Even something as simple as playing a movie on a store-bought DVD can be performed in two ways with different results depending on whether you use Windows Media Player or Sony's Media Bar. Only the latter provides a multichannel Dolby Digital bitstream output, and it's one of only two programs on the MXS19 that can turn on its external composite- and S-video outputs (Giga Pocket is the other). But Media Bar doesn't have the slow-motion, frame-stepping, and multispeed-scan capabilities of Windows Media Player. Then again, the PC's remote control operates DVD playback functions only when you're using Media Bar.
Regardless of the DVD player program used, the progressive-scan picture looked superb on both the Sony LCD monitor and on a traditional tube monitor. Once I adjusted each monitor's own picture controls with DVD test patterns, the fine details in the darkest areas of the image in the Can-Can scene of Moulin Rouge became visible - like the texture in the men's top hats and tails. The picture took on a stunning depth and richness, as it did in other scenes of this visually amazing movie.
SonicStage has some quirks, like that 2 1/2-hour limit on a timer-activated FM recording, and the slight gaps it added between contiguous CD tracks ripped to MD using the original MiniDisc format (the two MD-LP long-play modes produced no such gaps) or ripped to hard disk in the WMA and MP3 formats.
But SonicStage's most surprising quirk is that it totally ignores Internet radio - and the same is true of the other Sony-authored software supplied with the Vaio. Sure, you can listen to streaming audio, or watch streaming video, when you happen across it, using Apple's QuickTime, RealPlayer, or Windows Media Player, but none of the supplied software will let you record any streaming audio or video signals, which could be extremely useful. Fortunately, this can be done for audio, at least, with third-party software like Total Recorder from highcriteria.com. Using this, I was able to record 132-kbps RealAudio Webcasts of the Metropolitan Opera with much better sound quality (wider dynamic range, lower distortion) than is provided over the air here in New York City by WQXR-FM.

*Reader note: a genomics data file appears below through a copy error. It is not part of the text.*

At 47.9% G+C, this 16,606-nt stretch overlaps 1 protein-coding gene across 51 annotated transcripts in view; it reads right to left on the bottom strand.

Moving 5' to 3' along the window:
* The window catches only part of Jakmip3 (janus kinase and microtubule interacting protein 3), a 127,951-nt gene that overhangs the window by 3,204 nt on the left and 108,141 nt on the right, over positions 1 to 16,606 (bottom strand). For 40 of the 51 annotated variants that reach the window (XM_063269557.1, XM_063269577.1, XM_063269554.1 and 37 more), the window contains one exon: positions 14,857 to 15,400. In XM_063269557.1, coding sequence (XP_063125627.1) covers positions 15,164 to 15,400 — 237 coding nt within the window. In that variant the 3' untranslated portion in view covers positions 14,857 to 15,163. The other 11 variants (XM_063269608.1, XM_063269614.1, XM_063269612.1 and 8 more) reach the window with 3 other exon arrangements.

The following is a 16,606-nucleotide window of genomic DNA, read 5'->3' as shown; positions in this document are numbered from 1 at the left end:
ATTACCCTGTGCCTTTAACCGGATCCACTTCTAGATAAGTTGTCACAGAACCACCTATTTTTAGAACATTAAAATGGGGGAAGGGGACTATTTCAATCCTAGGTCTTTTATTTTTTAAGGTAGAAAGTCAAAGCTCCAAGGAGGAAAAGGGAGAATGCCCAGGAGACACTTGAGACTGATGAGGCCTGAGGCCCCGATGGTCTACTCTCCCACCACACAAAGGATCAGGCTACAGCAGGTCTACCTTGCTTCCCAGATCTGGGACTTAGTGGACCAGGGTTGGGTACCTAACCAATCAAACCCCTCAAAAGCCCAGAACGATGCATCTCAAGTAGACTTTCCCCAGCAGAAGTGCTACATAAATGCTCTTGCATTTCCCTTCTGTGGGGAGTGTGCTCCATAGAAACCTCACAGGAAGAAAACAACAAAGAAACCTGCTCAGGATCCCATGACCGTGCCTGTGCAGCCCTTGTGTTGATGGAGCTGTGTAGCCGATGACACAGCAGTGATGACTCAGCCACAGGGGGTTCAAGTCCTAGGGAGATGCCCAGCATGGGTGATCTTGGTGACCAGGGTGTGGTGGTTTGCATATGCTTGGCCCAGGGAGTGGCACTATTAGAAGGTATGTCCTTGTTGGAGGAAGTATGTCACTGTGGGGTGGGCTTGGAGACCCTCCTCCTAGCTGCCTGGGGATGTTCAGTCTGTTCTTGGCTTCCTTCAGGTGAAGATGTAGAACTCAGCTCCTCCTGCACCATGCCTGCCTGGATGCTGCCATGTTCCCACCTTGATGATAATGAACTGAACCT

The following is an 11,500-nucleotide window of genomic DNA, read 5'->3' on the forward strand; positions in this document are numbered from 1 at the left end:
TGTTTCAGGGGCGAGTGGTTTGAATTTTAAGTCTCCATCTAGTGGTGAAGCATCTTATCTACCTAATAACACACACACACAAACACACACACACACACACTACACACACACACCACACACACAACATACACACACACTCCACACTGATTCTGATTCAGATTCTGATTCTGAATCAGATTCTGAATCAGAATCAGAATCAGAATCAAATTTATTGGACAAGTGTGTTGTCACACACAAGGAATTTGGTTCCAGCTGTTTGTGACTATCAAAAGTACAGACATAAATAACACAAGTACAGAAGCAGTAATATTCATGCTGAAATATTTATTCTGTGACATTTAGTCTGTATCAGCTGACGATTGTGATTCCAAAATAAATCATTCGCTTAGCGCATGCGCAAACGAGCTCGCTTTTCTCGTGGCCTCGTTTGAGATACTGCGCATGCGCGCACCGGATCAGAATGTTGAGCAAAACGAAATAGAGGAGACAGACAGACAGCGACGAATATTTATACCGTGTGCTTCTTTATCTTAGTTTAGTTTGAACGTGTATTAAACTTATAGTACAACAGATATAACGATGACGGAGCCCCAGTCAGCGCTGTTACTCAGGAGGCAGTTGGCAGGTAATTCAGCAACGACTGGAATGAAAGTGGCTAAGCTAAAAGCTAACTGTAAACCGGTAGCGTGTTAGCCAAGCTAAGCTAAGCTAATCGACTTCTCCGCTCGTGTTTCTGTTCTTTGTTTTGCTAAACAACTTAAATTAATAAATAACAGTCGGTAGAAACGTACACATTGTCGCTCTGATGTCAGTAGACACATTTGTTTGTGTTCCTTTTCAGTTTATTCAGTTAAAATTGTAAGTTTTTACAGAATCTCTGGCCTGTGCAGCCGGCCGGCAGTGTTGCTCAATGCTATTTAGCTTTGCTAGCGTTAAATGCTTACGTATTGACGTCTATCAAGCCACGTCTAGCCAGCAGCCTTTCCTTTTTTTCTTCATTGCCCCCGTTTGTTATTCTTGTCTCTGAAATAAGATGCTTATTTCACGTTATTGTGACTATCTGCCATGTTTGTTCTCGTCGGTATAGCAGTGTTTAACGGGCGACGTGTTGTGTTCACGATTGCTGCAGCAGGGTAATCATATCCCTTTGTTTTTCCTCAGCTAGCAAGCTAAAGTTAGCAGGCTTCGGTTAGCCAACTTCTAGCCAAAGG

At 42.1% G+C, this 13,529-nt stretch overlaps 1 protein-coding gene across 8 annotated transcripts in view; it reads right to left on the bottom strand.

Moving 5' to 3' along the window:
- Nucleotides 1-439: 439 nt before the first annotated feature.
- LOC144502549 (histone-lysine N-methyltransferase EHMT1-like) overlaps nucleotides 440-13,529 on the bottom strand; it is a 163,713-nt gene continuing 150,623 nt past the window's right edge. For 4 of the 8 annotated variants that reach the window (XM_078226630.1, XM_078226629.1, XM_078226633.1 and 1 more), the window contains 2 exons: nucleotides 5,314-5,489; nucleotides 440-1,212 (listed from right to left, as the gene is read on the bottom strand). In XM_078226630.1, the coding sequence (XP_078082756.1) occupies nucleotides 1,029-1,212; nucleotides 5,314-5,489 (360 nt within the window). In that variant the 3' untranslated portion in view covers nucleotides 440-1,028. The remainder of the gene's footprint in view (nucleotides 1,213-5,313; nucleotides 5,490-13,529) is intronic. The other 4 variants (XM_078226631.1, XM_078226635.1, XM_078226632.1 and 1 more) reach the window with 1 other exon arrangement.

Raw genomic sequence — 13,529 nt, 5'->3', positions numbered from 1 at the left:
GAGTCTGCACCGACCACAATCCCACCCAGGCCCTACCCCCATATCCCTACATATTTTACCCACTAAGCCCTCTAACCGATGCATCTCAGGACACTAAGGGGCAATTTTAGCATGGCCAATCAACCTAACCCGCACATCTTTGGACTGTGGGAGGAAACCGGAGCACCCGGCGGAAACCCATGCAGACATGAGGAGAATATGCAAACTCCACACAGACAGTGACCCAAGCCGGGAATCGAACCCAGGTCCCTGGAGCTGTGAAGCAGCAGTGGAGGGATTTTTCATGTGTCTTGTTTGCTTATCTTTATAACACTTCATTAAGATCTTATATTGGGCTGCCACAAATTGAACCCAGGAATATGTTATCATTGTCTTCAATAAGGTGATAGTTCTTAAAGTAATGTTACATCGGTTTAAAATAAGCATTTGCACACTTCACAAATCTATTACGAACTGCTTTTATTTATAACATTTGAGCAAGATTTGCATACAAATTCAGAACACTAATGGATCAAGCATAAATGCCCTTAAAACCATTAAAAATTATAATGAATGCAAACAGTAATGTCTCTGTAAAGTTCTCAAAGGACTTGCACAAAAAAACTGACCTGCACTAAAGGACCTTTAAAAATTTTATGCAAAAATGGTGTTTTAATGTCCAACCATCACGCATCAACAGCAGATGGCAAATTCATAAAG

On the other hand, I was pleased to find a couple of useful features I wasn't expecting, since they aren't mentioned in the documentation. For example, both Windows Media Player and Media Bar were able to access and play the secondary Dolby Digital soundtracks on DVD-Audio discs. And considering the machinations you have to go through to transfer music to or from an MD using SonicStage, it was an ironic surprise to find that this same program was able to rip the music from the CD-compatible layer of a hybrid Super Audio CD - which some record companies are favoring over DVD-Audio for its supposedly greater security!
I was also surprised to find that ultimately I grew to like the MXS10. Every new PC takes some getting used to, but this one seemed to take just a little longer. There ought to be a guidebook, with flowcharts, showing how to move video data files from one program to another, including the respective picture-quality tradeoffs. But after about a month of regular use, you'll get the hang of it, as I did, and be able to do things like quickly dump DV footage from a camcorder onto the hard disk, edit it, and burn it to a DVD-R.
In the end, I found the Vaio MXS10 quite irresistible for its enormous versatility combined with its ability to keep the quality of A/V signals extremely high. The DVDs I made from edited DV camcorder footage were absolutely or very nearly identical to the originals, depending on the image content and provided I used the highest MPEG-2 encoding bit rate the programs allowed (8 megabits per second).
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